The disease produced by the severe acute respiratory syndrome-related coronavirus 2 (SARS-CoV-2), is currently one of the primary concerns worldwide. Knowing the zoonotic origin of the disease and that several animal species, including dogs and cats, are susceptible to viral infection, it is critical to assess the relevance of pets in this pandemic. Here, we performed a large-scale study on SARS-CoV-2 serological and viral prevalence in cats and dogs in Spain in order to elucidate their role and susceptibility. Samples from animals in contact with COVID-19 positive people and/or compatible symptoms (n = 492), as well as from random animals (n = 1024), were taken. Despite the large number of animals analyzed, only 12 animals (eight dogs and four cats), which represents 0.79 % of the total analyzed animals (n = 1516), were positive for viral SARS-CoV-2 RNA detection by RT-qPCR, in which viral isolation was possible in four animals. We detected neutralizing antibodies in 34 animals, four of them also positive for PCR. This study evidences that pets are susceptible to SARS-CoV-2 infection in natural conditions but at a low level, as evidenced by the low percentage of positive animals detected, being infected humans the main source of infection. However, the inclusion of animals in the surveillance of COVID-19 is still recommended.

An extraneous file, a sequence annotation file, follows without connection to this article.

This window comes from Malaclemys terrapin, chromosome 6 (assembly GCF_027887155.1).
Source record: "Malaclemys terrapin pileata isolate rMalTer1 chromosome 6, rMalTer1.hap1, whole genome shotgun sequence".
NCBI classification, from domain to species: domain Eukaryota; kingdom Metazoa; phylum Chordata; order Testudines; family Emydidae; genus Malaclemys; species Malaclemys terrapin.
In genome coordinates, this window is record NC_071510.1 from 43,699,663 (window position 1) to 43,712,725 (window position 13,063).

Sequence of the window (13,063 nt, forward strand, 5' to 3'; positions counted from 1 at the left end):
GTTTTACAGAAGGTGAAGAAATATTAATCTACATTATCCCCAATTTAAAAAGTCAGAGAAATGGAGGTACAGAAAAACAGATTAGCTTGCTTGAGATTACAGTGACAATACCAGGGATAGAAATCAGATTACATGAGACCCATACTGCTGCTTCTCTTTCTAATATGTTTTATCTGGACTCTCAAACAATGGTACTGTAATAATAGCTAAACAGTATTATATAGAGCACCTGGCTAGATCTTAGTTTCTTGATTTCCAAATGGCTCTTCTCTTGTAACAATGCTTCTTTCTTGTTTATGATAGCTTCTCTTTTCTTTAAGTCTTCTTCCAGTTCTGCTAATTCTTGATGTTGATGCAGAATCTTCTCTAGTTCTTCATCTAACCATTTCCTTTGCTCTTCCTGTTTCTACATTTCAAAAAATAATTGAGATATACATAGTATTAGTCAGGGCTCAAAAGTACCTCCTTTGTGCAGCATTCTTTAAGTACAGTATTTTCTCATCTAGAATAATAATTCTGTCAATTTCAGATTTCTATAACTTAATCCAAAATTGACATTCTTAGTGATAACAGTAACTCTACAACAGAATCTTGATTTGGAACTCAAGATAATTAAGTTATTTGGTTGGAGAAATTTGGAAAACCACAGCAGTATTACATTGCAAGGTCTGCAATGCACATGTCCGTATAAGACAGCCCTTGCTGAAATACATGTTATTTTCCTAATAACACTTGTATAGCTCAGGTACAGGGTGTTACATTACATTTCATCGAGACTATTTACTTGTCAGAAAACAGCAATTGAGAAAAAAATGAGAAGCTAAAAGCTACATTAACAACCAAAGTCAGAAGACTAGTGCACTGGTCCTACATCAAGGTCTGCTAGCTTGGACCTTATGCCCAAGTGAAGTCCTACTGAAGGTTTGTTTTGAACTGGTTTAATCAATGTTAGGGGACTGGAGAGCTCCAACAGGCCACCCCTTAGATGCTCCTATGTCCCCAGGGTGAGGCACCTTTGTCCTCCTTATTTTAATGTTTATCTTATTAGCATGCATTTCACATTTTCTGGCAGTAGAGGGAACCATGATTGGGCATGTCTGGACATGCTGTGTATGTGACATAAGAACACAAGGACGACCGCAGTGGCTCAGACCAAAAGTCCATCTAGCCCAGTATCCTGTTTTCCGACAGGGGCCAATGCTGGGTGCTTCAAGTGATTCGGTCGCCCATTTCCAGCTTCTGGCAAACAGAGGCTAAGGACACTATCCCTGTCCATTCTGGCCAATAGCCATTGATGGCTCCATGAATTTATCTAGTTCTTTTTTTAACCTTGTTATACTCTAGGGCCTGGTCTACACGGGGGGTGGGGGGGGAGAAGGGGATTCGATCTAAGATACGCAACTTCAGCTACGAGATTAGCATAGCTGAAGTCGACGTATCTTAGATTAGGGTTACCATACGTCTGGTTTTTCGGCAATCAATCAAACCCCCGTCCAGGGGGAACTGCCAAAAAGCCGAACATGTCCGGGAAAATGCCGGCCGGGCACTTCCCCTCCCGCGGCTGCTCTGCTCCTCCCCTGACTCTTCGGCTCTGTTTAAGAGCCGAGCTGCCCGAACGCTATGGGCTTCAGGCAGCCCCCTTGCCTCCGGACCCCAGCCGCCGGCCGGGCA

Barroso-Arévalo S, Barneto A, Ramos ÁM, Rivera B, Sánchez R, Sánchez-Morales L, Pérez-Sancho M, Buendía A, Ferreras E, Ortiz-Menéndez JC, Moreno I, Serres C, Vela C, Risalde MÁ, Domínguez L, Sánchez-Vizcaíno JM.